Prior to the start of the season I was invited to be a guest on a couple of different fantasy baseball podcasts. I tend to have a pretty Cubs heavy knowledge base and also tend to be an optimist, so I am always a bit wary of doing fantasy analysis of the Cubs. I got more questions about the starting rotation than anything else.
My answer was always the same - I knew the projections hatee the Cubs rotation. Projections consistently underestimate Kyle Hendricks, Jon Lester is on the wrong side of 35, and almost no one has heard of Alec Mills —but, I saw a lot of potential from this group of starters over a short season, and if they all clicked at once the Cubs rotation could be sneaky dangerous.
I want to be really clear, this staring rotation has exceeded my wildest hopes and expectations. I’m going to look at each starter below, but as Al likes to say in game recaps, the complaint department is closed for this post.
Cubs Starters Select Stats 2020
Kyle Hendricks A-
Hendricks absolutely dazzled with a complete-game shutout on Opening Day marked by an uncharacteristic nine strikeout performance. He got those strikeouts with a lot of swing and miss, which generally isn’t his MO. Those numbers have calmed down slightly but he’s still been highly effective. Below is a look at Kyle’s first three starts:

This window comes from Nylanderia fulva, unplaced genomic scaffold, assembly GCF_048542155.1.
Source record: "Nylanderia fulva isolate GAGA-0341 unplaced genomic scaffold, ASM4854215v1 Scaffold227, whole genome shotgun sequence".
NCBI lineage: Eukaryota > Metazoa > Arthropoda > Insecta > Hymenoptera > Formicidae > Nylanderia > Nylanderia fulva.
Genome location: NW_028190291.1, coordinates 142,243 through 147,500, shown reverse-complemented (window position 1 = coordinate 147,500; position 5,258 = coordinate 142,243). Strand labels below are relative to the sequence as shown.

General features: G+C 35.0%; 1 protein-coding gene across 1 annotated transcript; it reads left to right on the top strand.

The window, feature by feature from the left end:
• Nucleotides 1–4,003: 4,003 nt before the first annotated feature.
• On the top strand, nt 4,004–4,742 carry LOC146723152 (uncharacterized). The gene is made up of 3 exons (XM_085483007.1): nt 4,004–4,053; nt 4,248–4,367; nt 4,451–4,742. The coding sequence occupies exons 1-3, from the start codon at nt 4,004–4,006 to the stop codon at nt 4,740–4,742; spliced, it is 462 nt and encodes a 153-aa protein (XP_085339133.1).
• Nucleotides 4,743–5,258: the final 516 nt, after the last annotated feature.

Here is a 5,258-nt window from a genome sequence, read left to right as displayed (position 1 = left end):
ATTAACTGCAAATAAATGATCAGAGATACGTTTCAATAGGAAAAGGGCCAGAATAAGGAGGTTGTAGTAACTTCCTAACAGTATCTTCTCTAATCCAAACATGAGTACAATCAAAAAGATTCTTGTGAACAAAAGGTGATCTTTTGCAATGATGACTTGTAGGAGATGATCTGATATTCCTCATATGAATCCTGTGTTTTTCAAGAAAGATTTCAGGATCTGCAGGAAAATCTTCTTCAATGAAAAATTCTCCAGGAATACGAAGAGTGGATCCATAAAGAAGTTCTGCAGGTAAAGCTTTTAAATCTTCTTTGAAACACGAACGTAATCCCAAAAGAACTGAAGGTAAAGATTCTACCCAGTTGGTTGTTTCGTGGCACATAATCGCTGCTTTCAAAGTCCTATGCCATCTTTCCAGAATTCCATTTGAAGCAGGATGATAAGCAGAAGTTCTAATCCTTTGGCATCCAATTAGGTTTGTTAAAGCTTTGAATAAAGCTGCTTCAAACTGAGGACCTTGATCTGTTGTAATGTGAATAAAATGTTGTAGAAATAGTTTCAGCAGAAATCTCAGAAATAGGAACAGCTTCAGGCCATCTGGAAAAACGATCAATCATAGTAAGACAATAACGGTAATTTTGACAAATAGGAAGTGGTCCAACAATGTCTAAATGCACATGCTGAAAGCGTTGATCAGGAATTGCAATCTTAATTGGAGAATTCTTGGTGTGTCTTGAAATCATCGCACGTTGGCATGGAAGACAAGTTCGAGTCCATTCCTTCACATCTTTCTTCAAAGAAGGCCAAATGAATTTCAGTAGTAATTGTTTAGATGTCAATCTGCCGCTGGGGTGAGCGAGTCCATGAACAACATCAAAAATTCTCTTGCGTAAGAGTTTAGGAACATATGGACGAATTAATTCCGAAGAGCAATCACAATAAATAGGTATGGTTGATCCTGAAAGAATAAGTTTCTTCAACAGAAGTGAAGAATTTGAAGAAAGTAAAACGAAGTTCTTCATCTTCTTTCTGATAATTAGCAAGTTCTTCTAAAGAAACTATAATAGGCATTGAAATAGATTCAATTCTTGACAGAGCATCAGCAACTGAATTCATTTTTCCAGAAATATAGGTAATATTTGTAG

Kyle Hendricks Game Logs
As I already mentioned, Hendricks got a lot more swing and miss during his first start than his next two. He’s thrown two outstanding games and one that he’d probably like back. Interestingly, he changed his pitch approach for that second start and went back to what was working for game three as you can see from this pitch make-up below:
Even with one less than great start, Kyle Hendricks has been very effective in 2020. He’s in the 90th percentile of limiting hard contact and exit velocity. He still has one of the slowest fastballs in the league, but it just doesn’t matter:
Yu Darvish: A-
Darvish has had two great starts and one start that was less than ideal. He has really limited the walks in 2020 and has yet to give up a HR. Seven innings still seems like the upper limit of a Darvish start since he tends to run longer counts than Hendricks. Let’s start with the game by game logs:
Yu Darvish Game Logs
Darvish’s game plan for 2020 has remained fairly consistent, it just happened to be more effective in his second and third starts than his first one. I think this chart missed a couple of Darvish’s pitches, but it is a good proxy for how he’s been mixing it up.
Darvish gives up some hard contact but he also just baffles a lot of hitters. His whiff percentage is particularly effective. I think we can all agree that it’s fine for him to give up a few hits while he’s striking out eight batters for every walk he gives up.
Tyler Chatwood: A-
This was so close to an A+, if it was just based off of Chatwood’s first two starts it would have been an A+. But, that third start happened, and we can’t ignore it. The start against the Royals looks bad from the line, but it was a lot of bad BABIP luck so I cannot hold it against Chatwood too much. As a result he also gets an A-.
If I told you Tyler Chatwood would throw a quarter of the season at an A- in 2018 you all would have laughed me off this blog.
Tyler Chatwood Game Logs